Identity theft is a hot topic. You hear about it on television credit
card commercials, and you hear people talking about it in their every day
The problem is that many people don’t take it seriously and they don’t
take the necessary protective measures.
I have talked with many folks on this subject and the majority say, ”It
won’t happen to me”. I guess I felt that way too, until my sister had it
happen to her. You would have thought that since both my sister and I are
security specialists, we would know better.
It all started when my sister moved from a rented townhouse to a new
place. After the move, one of her credit card companies mailed her a
blank check to use to transfer money. The problem was they sent it to her
old address. The person who was living there took the checks, wrote in a
sum of money, and cashed them at various locations.
My sister spent many days working with the local police, credit
companies, credit bureaus and even the post office (theft of mail is a
federal offence), trying to resolve the problem. Although she didn’t lose
huge amounts of money and her identity wasnt’ compromised, the theft
caused her many lost hours and many sleepless nights wondering what other
mail would go to her former townhouse. She had to cancel all of her
credit and debit cards and place a watch on her credit report to ensure
that it wouldn’t continue.
Here are some helpful tips to avoid identify theft:
Social Security numbers, etc.;
legally required. And don’t have it printed on your checks. For those of
you with driver licenses that routinely use your Social Security number,
check with your DMV to see if they offer another option.
doesn’t have accounts you don’t know about.
The major credit reporting agencies are:
Allen, Texas, 75013-0949 — Telephone: 1-800-397-3742, and
If you have been victimized, file a police report. You will need it when
disputing charges with various creditors. Also remember to write letters
to have erroneous and fraudulent items removed from your credit report.
Stealing mail and papers isn’t the only way to get information. Phishing
is the newest wave in identity theft. This method uses various online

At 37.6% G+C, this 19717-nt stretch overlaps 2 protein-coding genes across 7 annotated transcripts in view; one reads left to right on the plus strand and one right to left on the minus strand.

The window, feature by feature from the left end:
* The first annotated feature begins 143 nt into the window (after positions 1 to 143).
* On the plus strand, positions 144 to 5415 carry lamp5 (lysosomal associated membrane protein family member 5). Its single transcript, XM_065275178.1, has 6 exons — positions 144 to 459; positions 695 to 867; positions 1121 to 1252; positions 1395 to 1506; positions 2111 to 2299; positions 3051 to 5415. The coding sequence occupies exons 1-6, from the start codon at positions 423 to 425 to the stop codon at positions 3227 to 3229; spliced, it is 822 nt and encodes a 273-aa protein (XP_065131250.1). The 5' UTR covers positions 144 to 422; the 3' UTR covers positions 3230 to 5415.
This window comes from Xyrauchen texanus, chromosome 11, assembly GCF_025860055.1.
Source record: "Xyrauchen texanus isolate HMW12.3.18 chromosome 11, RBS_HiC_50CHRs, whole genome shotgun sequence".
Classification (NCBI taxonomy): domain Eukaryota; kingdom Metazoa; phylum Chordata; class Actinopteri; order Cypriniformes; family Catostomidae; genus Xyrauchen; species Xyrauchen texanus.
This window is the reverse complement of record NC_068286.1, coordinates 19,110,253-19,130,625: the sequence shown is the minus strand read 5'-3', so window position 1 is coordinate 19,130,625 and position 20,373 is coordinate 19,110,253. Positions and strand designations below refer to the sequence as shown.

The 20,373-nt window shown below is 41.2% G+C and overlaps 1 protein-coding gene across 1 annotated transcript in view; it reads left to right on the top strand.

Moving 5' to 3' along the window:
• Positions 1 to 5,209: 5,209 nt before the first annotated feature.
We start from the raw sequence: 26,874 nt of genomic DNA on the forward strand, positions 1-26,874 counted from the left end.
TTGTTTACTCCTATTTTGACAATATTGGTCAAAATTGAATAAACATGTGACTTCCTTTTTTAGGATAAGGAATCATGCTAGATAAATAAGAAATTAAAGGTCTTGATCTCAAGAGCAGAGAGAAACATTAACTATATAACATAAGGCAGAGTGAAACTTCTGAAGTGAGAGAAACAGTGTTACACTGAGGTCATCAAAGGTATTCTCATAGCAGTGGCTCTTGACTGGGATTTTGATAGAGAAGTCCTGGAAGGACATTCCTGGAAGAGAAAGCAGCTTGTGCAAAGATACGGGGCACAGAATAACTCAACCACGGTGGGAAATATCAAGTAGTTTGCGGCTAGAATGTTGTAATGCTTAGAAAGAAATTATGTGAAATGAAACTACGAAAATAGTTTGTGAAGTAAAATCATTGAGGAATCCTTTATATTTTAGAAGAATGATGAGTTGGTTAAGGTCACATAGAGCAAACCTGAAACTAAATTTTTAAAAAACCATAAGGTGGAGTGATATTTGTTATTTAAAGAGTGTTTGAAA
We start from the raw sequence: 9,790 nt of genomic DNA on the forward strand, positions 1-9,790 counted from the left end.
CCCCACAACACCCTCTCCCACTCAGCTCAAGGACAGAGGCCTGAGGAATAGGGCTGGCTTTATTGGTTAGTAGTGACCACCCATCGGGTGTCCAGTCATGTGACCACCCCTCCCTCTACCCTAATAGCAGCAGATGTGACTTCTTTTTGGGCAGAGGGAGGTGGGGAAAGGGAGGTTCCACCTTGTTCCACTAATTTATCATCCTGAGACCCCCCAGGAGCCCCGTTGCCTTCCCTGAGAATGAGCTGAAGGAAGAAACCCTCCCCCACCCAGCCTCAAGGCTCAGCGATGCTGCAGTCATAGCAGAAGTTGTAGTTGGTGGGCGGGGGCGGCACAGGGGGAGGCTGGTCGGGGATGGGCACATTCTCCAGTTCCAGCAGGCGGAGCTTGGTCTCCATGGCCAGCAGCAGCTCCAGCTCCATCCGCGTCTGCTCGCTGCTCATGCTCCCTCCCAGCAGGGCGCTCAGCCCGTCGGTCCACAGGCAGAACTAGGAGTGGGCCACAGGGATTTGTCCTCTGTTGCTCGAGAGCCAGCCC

techniques to fool you into providing financial and personal information
to people waiting to take advantage of you.
Phishing uses spam, email or pop-up messages to deceive Internet users
into disclosing credit card numbers, bank account information, Social
Security numbers, passwords, and other sensitive information.
These e-mails appear to come from a legitimate company, usually a
financial institution or credit card issuer, urging you to immediately
reply with personal information so your account is not deactivated.
To increase the chances of people falling for this type of scam, they’ll
even use the company’s logo, colors, and standard disclosure text. The
e-mail usually will contain a link that takes you to a fake site made to
look like the company’s legitimate Web site.
Here are some clues that an email is part of a phishing scam:
e-mails will allude to dire consequences, such as ”your account will be
deactivated if you do not respond within 24 hours…”
The Federal Trade Commision works to prevent fraudulent, deceptive and
unfair business practices in the marketplace and to provide information
to help consumers spot, stop, and avoid them. To file a complaint or to
get free information on consumer issues, visit www.ftc.gov, or call
For more information on identity theft, visit InsideID’s Identity Theft Prevention and Recovery Guide.